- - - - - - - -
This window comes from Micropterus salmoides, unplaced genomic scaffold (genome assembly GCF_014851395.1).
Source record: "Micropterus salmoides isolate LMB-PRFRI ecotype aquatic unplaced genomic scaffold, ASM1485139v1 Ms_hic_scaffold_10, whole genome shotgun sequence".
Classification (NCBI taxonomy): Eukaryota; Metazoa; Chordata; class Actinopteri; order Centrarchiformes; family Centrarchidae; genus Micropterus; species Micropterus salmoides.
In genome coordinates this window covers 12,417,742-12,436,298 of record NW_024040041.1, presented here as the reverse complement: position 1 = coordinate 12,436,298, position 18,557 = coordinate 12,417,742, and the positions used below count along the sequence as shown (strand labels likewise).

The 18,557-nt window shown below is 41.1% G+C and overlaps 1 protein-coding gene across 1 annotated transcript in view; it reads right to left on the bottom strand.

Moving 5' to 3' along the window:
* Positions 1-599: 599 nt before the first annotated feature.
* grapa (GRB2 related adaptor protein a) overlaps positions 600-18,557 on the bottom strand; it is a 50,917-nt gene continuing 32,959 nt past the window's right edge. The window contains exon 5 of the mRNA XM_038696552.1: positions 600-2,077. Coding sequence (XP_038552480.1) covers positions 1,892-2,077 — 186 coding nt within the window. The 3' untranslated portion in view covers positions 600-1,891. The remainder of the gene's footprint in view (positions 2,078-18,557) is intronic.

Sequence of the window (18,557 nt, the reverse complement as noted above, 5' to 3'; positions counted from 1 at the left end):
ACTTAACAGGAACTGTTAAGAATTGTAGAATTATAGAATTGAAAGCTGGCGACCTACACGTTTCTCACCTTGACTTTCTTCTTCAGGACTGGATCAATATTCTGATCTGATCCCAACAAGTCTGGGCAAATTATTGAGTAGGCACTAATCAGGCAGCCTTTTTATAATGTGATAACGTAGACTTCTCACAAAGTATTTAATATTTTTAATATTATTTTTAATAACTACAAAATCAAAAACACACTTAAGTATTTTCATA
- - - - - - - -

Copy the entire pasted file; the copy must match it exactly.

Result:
This window comes from Micropterus salmoides, unplaced genomic scaffold (genome assembly GCF_014851395.1).
Source record: "Micropterus salmoides isolate LMB-PRFRI ecotype aquatic unplaced genomic scaffold, ASM1485139v1 Ms_hic_scaffold_10, whole genome shotgun sequence".
Classification (NCBI taxonomy): Eukaryota; Metazoa; Chordata; class Actinopteri; order Centrarchiformes; family Centrarchidae; genus Micropterus; species Micropterus salmoides.
In genome coordinates this window covers 12,417,742-12,436,298 of record NW_024040041.1, presented here as the reverse complement: position 1 = coordinate 12,436,298, position 18,557 = coordinate 12,417,742, and the positions used below count along the sequence as shown (strand labels likewise).

The 18,557-nt window shown below is 41.1% G+C and overlaps 1 protein-coding gene across 1 annotated transcript in view; it reads right to left on the bottom strand.

Moving 5' to 3' along the window:
* Positions 1-599: 599 nt before the first annotated feature.
* grapa (GRB2 related adaptor protein a) overlaps positions 600-18,557 on the bottom strand; it is a 50,917-nt gene continuing 32,959 nt past the window's right edge. The window contains exon 5 of the mRNA XM_038696552.1: positions 600-2,077. Coding sequence (XP_038552480.1) covers positions 1,892-2,077 — 186 coding nt within the window. The 3' untranslated portion in view covers positions 600-1,891. The remainder of the gene's footprint in view (positions 2,078-18,557) is intronic.

Sequence of the window (18,557 nt, the reverse complement as noted above, 5' to 3'; positions counted from 1 at the left end):
ACTTAACAGGAACTGTTAAGAATTGTAGAATTATAGAATTGAAAGCTGGCGACCTACACGTTTCTCACCTTGACTTTCTTCTTCAGGACTGGATCAATATTCTGATCTGATCCCAACAAGTCTGGGCAAATTATTGAGTAGGCACTAATCAGGCAGCCTTTTTATAATGTGATAACGTAGACTTCTCACAAAGTATTTAATATTTTTAATATTATTTTTAATAACTACAAAATCAAAAACACACTTAAGTATTTTCATA